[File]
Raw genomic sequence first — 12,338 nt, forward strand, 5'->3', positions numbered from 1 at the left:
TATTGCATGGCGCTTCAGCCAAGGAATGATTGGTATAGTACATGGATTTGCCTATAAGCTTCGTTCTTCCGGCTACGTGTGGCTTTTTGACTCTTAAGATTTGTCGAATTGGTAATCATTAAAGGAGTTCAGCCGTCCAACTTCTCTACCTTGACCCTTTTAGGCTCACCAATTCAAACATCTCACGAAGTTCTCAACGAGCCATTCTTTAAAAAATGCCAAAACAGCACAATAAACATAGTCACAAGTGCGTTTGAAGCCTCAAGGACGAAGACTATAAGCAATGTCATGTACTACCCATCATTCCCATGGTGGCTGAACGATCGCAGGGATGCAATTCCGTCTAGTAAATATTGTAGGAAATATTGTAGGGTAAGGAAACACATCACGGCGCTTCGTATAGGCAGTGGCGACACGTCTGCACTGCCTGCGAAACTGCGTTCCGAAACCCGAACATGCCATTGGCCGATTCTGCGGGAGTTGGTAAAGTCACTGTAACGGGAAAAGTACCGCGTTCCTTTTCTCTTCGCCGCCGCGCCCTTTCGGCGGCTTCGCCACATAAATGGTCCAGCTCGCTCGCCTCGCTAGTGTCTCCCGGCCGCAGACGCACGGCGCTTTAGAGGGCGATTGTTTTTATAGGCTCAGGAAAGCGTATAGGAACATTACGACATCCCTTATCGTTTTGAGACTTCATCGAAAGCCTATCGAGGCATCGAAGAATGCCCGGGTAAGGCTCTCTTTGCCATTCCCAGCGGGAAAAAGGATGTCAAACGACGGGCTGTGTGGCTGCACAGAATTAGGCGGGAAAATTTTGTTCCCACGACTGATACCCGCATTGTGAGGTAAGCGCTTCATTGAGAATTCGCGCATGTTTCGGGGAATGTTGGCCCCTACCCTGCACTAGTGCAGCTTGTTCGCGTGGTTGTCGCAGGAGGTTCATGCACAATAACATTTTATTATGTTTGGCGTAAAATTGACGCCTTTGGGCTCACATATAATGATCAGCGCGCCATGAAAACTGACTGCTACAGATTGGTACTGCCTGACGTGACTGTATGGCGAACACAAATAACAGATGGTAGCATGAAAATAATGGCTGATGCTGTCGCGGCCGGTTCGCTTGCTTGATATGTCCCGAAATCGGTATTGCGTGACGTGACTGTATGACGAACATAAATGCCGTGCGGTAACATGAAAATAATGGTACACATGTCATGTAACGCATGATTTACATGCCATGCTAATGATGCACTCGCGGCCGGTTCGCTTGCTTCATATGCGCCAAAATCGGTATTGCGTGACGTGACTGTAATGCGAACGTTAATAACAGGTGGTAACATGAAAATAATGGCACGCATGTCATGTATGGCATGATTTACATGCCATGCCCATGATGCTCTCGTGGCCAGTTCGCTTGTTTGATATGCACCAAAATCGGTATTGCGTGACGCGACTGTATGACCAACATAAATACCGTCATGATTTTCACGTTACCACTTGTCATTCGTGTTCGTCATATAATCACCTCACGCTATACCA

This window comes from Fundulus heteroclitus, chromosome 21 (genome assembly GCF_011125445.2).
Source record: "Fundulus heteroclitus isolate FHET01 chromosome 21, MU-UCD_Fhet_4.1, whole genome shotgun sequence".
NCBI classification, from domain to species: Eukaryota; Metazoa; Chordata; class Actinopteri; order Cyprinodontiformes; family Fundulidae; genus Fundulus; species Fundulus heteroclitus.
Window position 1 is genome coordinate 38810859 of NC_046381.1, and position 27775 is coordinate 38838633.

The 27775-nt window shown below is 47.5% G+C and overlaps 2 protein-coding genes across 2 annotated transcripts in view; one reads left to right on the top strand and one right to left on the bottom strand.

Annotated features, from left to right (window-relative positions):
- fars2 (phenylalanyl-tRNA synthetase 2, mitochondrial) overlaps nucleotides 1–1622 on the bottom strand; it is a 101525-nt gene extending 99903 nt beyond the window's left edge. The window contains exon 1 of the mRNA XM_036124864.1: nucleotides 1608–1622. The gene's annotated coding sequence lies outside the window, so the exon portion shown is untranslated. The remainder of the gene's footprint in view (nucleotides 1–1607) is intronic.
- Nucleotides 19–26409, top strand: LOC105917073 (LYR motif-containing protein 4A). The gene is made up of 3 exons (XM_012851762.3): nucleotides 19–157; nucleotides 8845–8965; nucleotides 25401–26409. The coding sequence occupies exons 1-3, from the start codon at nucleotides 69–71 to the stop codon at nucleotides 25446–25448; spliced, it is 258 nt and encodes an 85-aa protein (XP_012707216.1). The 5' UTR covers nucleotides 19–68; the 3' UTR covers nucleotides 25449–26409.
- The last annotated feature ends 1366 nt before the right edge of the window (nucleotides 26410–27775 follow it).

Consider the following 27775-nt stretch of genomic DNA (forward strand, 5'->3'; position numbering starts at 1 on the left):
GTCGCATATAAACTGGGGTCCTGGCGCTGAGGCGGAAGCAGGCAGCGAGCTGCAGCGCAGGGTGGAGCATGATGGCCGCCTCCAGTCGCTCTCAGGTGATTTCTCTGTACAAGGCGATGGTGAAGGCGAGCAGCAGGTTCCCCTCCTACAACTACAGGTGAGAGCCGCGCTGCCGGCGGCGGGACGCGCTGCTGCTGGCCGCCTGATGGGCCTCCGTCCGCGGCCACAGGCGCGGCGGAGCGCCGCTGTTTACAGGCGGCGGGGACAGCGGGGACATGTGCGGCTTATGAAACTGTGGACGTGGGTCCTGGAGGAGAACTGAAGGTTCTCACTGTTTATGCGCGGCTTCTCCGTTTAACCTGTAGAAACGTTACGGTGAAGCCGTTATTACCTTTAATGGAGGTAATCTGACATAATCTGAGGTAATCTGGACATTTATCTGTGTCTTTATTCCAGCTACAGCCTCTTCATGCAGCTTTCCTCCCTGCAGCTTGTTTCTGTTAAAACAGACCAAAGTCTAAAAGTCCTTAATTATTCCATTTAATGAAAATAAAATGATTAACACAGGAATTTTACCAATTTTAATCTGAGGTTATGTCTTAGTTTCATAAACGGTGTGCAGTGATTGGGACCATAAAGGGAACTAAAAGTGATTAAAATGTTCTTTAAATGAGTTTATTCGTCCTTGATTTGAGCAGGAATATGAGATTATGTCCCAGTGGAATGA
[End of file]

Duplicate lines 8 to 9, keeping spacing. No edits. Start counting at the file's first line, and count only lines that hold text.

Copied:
Annotated features, from left to right (window-relative positions):
- fars2 (phenylalanyl-tRNA synthetase 2, mitochondrial) overlaps nucleotides 1–1622 on the bottom strand; it is a 101525-nt gene extending 99903 nt beyond the window's left edge. The window contains exon 1 of the mRNA XM_036124864.1: nucleotides 1608–1622. The gene's annotated coding sequence lies outside the window, so the exon portion shown is untranslated. The remainder of the gene's footprint in view (nucleotides 1–1607) is intronic.